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1.
Health Secur ; 20(S1): S4-S12, 2022 Jun.
Article in English | MEDLINE | ID: covidwho-2097251

ABSTRACT

The National Emerging Special Pathogens Training and Education Center (NETEC) was established in 2015 to improve the capabilities of healthcare facilities to provide safe and effective care to patients with Ebola and other special pathogens in the United States. Through NETEC, a collaborative network of 10 Regional Emerging Special Pathogen Treatment Centers (RESPTCs) undertook readiness activities that included potential respiratory pathogens. These preparations, which took place before the COVID-19 pandemic, established a foundation of readiness that enabled RESPTCs to play a pivotal role in the US COVID-19 pandemic response. As initial COVID-19 cases were detected in the United States, RESPTCs provided essential isolation capacity, supplies, and subject matter expertise that allowed for additional time for healthcare systems to prepare. Through the Special Pathogen Research Network, RESPTCs rapidly enrolled patients into early clinical trials. During periods of high community transmission, RESPTCs provided educational, clinical, and logistical support to a wide range of healthcare and nonhealthcare settings. In this article, we describe how NETEC and the RESPTC network leveraged this foundation of special pathogen readiness to strengthen the national healthcare system's response to the COVID-19 pandemic. NETEC and the RESPTC network have proven to be an effective model that can support the national response to future emerging special pathogens.


Subject(s)
COVID-19 , Hemorrhagic Fever, Ebola , Humans , Infection Control , Pandemics/prevention & control , Patient Isolation , United States/epidemiology
2.
Health Secur ; 20(S1): S20-S30, 2022 Jun.
Article in English | MEDLINE | ID: covidwho-2097246

ABSTRACT

The need for well-controlled clinical trials is fundamental to advancing medicine. Care should be taken to maintain high standards in trial design and conduct even during emergency medical events such as an infectious disease outbreak. In 2020, SARS-CoV-2 emerged and rapidly impacted populations around the globe. The need for effective therapeutics was immediately evident, prompting the National Institutes of Health to initiate the Adaptive COVID-19 Treatment Trial. The Special Pathogens Research Network, made up of 10 Regional Emerging Special Pathogens Treatment Centers, was approached to participate in this trial and readily joined the trial on short notice. By trial closure, the Special Pathogens Research Network sites, making up 19% of all study sites, enrolled 26% of the total participants. The initial resources available and experience in running clinical trials at each treatment center varied from minimal experience and few staff to extensive experience and a large staff. Based on experiences during the first phase of this trial, the Special Pathogens Research Network members provided feedback regarding operational lessons learned and recommendations for conducting future studies during a pandemic. Communication, collaboration, information technology, regulatory processes, and access to resources were identified as important topics to address. Key stakeholders including institutions, institutional review boards, and study personnel must maintain routine communication to efficiently and effectively activate when future research needs arise. Regular and standardized training for new personnel will aid in transitions and project continuity, especially in a rapidly evolving environment. Trainings should include local just-in-time training for new staff and sponsor-designed modules to refresh current staff knowledge. We offer recommendations that can be used by institutions and sponsors to determine goals and needs when preparing to set up this type of trial for critical, short-notice needs.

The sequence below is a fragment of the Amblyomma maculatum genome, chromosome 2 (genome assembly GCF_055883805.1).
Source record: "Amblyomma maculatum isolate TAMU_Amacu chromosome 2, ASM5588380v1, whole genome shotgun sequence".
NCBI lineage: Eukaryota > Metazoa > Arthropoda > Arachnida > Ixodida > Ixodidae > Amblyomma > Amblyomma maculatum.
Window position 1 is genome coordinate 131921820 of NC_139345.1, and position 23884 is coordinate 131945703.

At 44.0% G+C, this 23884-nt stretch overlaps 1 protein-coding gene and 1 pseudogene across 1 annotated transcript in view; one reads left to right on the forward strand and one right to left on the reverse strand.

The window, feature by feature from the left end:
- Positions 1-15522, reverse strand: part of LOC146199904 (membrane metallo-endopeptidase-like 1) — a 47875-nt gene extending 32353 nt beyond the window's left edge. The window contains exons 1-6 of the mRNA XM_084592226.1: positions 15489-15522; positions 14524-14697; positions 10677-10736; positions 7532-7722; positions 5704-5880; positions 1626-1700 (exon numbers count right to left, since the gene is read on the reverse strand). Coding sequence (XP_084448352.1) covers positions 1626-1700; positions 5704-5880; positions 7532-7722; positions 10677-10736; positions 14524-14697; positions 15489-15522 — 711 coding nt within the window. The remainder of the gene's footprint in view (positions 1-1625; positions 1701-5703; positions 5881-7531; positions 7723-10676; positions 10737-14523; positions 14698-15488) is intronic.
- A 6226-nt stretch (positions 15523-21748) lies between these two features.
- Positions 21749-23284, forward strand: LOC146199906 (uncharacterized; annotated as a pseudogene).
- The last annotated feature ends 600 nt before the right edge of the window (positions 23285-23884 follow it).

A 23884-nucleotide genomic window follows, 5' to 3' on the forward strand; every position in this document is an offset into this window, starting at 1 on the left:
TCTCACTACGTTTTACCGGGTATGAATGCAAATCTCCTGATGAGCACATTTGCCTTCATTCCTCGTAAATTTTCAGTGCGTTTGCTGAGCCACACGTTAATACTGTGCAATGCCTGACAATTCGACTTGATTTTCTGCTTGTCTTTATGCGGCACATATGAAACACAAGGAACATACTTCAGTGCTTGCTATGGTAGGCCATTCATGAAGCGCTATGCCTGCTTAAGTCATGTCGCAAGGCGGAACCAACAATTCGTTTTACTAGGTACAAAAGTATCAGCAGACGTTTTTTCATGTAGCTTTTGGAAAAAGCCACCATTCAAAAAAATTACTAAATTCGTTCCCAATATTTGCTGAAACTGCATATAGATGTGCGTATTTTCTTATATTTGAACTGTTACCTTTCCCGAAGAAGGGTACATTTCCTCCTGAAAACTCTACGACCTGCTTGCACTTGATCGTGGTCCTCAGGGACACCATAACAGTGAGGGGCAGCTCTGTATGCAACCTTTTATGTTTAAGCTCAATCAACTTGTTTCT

Subject(s)
COVID-19 , COVID-19/drug therapy , Humans , National Institute of Allergy and Infectious Diseases (U.S.) , Pandemics/prevention & control , SARS-CoV-2 , United States
3.
Viruses ; 14(9)2022 09 18.
Article in English | MEDLINE | ID: covidwho-2043979

ABSTRACT

The Delta variant of SARS-CoV-2 has caused many breakthrough infections in fully vaccinated individuals. While vaccine status did not generally impact the number of viral RNA genome copies in nasopharyngeal swabs of breakthrough patients, as measured by Ct values, it has been previously found to decrease the infectious viral load in symptomatic patients. We quantified the viral RNA, infectious virus, and anti-spike IgA in nasopharyngeal swabs collected from individuals asymptomatically infected with the Delta variant of SARS-CoV-2. Vaccination decreased the infectious viral load, but not the amount of viral RNA. Furthermore, vaccinees with asymptomatic infections had significantly higher levels of anti-spike IgA in their nasal secretions compared to unvaccinated individuals with asymptomatic infections. Thus, vaccination may decrease the transmission risk of Delta, and perhaps other variants, despite not affecting the amount of viral RNA measured in nasopharyngeal swabs.


Subject(s)